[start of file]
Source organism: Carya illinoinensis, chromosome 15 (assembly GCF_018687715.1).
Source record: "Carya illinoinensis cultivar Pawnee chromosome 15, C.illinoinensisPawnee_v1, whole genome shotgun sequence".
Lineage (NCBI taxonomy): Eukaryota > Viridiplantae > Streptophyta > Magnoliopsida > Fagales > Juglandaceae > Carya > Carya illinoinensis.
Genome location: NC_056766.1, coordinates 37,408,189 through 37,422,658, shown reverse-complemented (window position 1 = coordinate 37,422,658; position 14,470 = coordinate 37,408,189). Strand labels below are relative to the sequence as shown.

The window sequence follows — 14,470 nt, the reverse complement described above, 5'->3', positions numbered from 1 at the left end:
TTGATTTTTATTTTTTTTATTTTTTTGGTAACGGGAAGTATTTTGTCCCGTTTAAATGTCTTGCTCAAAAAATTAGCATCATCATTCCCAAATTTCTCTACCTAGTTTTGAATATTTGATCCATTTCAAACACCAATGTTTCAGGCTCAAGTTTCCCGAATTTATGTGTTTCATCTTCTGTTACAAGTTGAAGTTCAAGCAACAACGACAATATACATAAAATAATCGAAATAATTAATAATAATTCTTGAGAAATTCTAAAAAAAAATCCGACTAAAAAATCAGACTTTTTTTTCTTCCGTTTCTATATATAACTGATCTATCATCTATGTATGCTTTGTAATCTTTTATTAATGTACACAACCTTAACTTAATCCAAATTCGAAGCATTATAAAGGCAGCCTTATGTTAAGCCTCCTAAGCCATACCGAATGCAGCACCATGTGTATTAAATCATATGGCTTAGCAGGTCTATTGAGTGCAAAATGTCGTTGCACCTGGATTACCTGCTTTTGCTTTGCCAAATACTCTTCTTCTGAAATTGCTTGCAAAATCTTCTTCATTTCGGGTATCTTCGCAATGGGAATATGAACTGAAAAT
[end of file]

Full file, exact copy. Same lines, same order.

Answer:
Source organism: Carya illinoinensis, chromosome 15 (assembly GCF_018687715.1).
Source record: "Carya illinoinensis cultivar Pawnee chromosome 15, C.illinoinensisPawnee_v1, whole genome shotgun sequence".
Lineage (NCBI taxonomy): Eukaryota > Viridiplantae > Streptophyta > Magnoliopsida > Fagales > Juglandaceae > Carya > Carya illinoinensis.
Genome location: NC_056766.1, coordinates 37,408,189 through 37,422,658, shown reverse-complemented (window position 1 = coordinate 37,422,658; position 14,470 = coordinate 37,408,189). Strand labels below are relative to the sequence as shown.

The window sequence follows — 14,470 nt, the reverse complement described above, 5'->3', positions numbered from 1 at the left end:
TTGATTTTTATTTTTTTTATTTTTTTGGTAACGGGAAGTATTTTGTCCCGTTTAAATGTCTTGCTCAAAAAATTAGCATCATCATTCCCAAATTTCTCTACCTAGTTTTGAATATTTGATCCATTTCAAACACCAATGTTTCAGGCTCAAGTTTCCCGAATTTATGTGTTTCATCTTCTGTTACAAGTTGAAGTTCAAGCAACAACGACAATATACATAAAATAATCGAAATAATTAATAATAATTCTTGAGAAATTCTAAAAAAAAATCCGACTAAAAAATCAGACTTTTTTTTCTTCCGTTTCTATATATAACTGATCTATCATCTATGTATGCTTTGTAATCTTTTATTAATGTACACAACCTTAACTTAATCCAAATTCGAAGCATTATAAAGGCAGCCTTATGTTAAGCCTCCTAAGCCATACCGAATGCAGCACCATGTGTATTAAATCATATGGCTTAGCAGGTCTATTGAGTGCAAAATGTCGTTGCACCTGGATTACCTGCTTTTGCTTTGCCAAATACTCTTCTTCTGAAATTGCTTGCAAAATCTTCTTCATTTCGGGTATCTTCGCAATGGGAATATGAACTGAAAAT